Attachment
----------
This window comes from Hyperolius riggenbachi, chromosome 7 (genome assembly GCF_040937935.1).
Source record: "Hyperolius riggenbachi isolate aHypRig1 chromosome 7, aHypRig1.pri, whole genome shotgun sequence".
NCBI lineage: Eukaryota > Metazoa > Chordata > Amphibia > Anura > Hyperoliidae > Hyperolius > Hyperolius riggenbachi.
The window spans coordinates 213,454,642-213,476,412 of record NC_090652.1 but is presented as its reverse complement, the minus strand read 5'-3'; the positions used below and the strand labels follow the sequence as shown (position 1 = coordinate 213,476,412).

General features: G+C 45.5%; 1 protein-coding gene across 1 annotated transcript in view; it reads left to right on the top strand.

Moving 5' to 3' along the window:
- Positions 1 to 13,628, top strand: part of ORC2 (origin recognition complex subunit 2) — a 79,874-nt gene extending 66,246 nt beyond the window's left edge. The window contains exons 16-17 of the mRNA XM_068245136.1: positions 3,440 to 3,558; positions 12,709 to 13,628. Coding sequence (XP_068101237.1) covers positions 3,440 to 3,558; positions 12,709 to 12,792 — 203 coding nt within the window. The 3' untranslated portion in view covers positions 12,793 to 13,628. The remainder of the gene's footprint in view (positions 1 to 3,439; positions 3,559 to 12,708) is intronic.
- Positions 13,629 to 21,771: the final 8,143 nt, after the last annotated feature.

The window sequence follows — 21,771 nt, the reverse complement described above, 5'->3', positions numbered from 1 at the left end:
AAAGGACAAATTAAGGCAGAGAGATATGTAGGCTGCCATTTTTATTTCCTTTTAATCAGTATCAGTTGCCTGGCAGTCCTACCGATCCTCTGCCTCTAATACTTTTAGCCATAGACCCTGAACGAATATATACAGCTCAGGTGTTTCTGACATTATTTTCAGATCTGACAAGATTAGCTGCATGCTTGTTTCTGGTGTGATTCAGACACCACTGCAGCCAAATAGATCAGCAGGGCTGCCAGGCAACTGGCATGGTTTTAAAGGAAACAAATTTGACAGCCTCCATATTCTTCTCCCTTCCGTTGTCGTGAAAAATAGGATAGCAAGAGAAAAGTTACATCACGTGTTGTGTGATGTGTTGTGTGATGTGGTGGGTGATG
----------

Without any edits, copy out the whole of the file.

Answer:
This window comes from Hyperolius riggenbachi, chromosome 7 (genome assembly GCF_040937935.1).
Source record: "Hyperolius riggenbachi isolate aHypRig1 chromosome 7, aHypRig1.pri, whole genome shotgun sequence".
NCBI lineage: Eukaryota > Metazoa > Chordata > Amphibia > Anura > Hyperoliidae > Hyperolius > Hyperolius riggenbachi.
The window spans coordinates 213,454,642-213,476,412 of record NC_090652.1 but is presented as its reverse complement, the minus strand read 5'-3'; the positions used below and the strand labels follow the sequence as shown (position 1 = coordinate 213,476,412).

General features: G+C 45.5%; 1 protein-coding gene across 1 annotated transcript in view; it reads left to right on the top strand.

Moving 5' to 3' along the window:
- Positions 1 to 13,628, top strand: part of ORC2 (origin recognition complex subunit 2) — a 79,874-nt gene extending 66,246 nt beyond the window's left edge. The window contains exons 16-17 of the mRNA XM_068245136.1: positions 3,440 to 3,558; positions 12,709 to 13,628. Coding sequence (XP_068101237.1) covers positions 3,440 to 3,558; positions 12,709 to 12,792 — 203 coding nt within the window. The 3' untranslated portion in view covers positions 12,793 to 13,628. The remainder of the gene's footprint in view (positions 1 to 3,439; positions 3,559 to 12,708) is intronic.
- Positions 13,629 to 21,771: the final 8,143 nt, after the last annotated feature.

The window sequence follows — 21,771 nt, the reverse complement described above, 5'->3', positions numbered from 1 at the left end:
AAAGGACAAATTAAGGCAGAGAGATATGTAGGCTGCCATTTTTATTTCCTTTTAATCAGTATCAGTTGCCTGGCAGTCCTACCGATCCTCTGCCTCTAATACTTTTAGCCATAGACCCTGAACGAATATATACAGCTCAGGTGTTTCTGACATTATTTTCAGATCTGACAAGATTAGCTGCATGCTTGTTTCTGGTGTGATTCAGACACCACTGCAGCCAAATAGATCAGCAGGGCTGCCAGGCAACTGGCATGGTTTTAAAGGAAACAAATTTGACAGCCTCCATATTCTTCTCCCTTCCGTTGTCGTGAAAAATAGGATAGCAAGAGAAAAGTTACATCACGTGTTGTGTGATGTGTTGTGTGATGTGGTGGGTGATG